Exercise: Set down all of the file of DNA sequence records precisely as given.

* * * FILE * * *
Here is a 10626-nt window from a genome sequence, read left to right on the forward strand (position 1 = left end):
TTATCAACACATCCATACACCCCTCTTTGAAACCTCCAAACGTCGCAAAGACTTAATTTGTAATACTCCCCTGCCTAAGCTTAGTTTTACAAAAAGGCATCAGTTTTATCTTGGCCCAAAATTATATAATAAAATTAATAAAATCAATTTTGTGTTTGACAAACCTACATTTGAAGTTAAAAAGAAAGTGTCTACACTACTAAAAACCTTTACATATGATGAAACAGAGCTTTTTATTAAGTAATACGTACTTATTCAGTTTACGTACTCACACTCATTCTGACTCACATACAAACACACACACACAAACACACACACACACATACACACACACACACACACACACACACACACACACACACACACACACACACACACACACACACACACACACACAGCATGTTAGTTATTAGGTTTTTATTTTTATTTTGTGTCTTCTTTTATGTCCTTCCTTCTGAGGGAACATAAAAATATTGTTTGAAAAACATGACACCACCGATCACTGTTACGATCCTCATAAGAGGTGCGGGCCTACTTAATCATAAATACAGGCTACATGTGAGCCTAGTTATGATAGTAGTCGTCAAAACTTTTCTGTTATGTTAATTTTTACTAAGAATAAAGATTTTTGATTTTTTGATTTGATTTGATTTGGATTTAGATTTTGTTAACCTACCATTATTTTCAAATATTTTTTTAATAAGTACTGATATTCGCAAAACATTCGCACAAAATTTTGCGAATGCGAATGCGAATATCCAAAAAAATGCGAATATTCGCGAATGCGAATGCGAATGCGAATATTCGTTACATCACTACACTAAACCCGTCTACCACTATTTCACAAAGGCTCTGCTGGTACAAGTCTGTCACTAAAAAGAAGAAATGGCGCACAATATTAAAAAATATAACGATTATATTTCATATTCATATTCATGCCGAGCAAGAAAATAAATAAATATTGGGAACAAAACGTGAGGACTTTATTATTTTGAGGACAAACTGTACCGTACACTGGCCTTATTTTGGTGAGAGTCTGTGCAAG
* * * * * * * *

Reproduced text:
Here is a 10626-nt window from a genome sequence, read left to right on the forward strand (position 1 = left end):
TTATCAACACATCCATACACCCCTCTTTGAAACCTCCAAACGTCGCAAAGACTTAATTTGTAATACTCCCCTGCCTAAGCTTAGTTTTACAAAAAGGCATCAGTTTTATCTTGGCCCAAAATTATATAATAAAATTAATAAAATCAATTTTGTGTTTGACAAACCTACATTTGAAGTTAAAAAGAAAGTGTCTACACTACTAAAAACCTTTACATATGATGAAACAGAGCTTTTTATTAAGTAATACGTACTTATTCAGTTTACGTACTCACACTCATTCTGACTCACATACAAACACACACACACAAACACACACACACACATACACACACACACACACACACACACACACACACACACACACACACACACACACACACACACACACACACACACAGCATGTTAGTTATTAGGTTTTTATTTTTATTTTGTGTCTTCTTTTATGTCCTTCCTTCTGAGGGAACATAAAAATATTGTTTGAAAAACATGACACCACCGATCACTGTTACGATCCTCATAAGAGGTGCGGGCCTACTTAATCATAAATACAGGCTACATGTGAGCCTAGTTATGATAGTAGTCGTCAAAACTTTTCTGTTATGTTAATTTTTACTAAGAATAAAGATTTTTGATTTTTTGATTTGATTTGATTTGGATTTAGATTTTGTTAACCTACCATTATTTTCAAATATTTTTTTAATAAGTACTGATATTCGCAAAACATTCGCACAAAATTTTGCGAATGCGAATGCGAATATCCAAAAAAATGCGAATATTCGCGAATGCGAATGCGAATGCGAATATTCGTTACATCACTACACTAAACCCGTCTACCACTATTTCACAAAGGCTCTGCTGGTACAAGTCTGTCACTAAAAAGAAGAAATGGCGCACAATATTAAAAAATATAACGATTATATTTCATATTCATATTCATGCCGAGCAAGAAAATAAATAAATATTGGGAACAAAACGTGAGGACTTTATTATTTTGAGGACAAACTGTACCGTACACTGGCCTTATTTTGGTGAGAGTCTGTGCAAG